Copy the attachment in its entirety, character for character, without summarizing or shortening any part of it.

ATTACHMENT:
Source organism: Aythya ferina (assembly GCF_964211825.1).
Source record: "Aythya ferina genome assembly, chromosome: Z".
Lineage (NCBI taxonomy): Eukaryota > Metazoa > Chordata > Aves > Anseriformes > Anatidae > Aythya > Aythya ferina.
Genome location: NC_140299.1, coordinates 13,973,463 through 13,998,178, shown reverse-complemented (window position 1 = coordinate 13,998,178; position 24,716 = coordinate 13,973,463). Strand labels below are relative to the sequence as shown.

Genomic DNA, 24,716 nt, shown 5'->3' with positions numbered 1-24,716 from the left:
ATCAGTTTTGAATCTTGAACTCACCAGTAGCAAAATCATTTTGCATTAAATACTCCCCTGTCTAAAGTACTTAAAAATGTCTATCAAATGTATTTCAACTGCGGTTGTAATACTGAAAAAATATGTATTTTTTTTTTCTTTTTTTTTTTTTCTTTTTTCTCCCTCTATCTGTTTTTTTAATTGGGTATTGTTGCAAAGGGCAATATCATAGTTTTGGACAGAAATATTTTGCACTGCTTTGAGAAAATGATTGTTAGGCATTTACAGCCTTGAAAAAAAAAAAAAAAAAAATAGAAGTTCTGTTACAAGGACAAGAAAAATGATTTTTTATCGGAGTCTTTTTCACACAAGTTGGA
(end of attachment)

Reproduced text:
Source organism: Aythya ferina (assembly GCF_964211825.1).
Source record: "Aythya ferina genome assembly, chromosome: Z".
Lineage (NCBI taxonomy): Eukaryota > Metazoa > Chordata > Aves > Anseriformes > Anatidae > Aythya > Aythya ferina.
Genome location: NC_140299.1, coordinates 13,973,463 through 13,998,178, shown reverse-complemented (window position 1 = coordinate 13,998,178; position 24,716 = coordinate 13,973,463). Strand labels below are relative to the sequence as shown.

Genomic DNA, 24,716 nt, shown 5'->3' with positions numbered 1-24,716 from the left:
ATCAGTTTTGAATCTTGAACTCACCAGTAGCAAAATCATTTTGCATTAAATACTCCCCTGTCTAAAGTACTTAAAAATGTCTATCAAATGTATTTCAACTGCGGTTGTAATACTGAAAAAATATGTATTTTTTTTTTCTTTTTTTTTTTTTCTTTTTTCTCCCTCTATCTGTTTTTTTAATTGGGTATTGTTGCAAAGGGCAATATCATAGTTTTGGACAGAAATATTTTGCACTGCTTTGAGAAAATGATTGTTAGGCATTTACAGCCTTGAAAAAAAAAAAAAAAAAAATAGAAGTTCTGTTACAAGGACAAGAAAAATGATTTTTTATCGGAGTCTTTTTCACACAAGTTGGA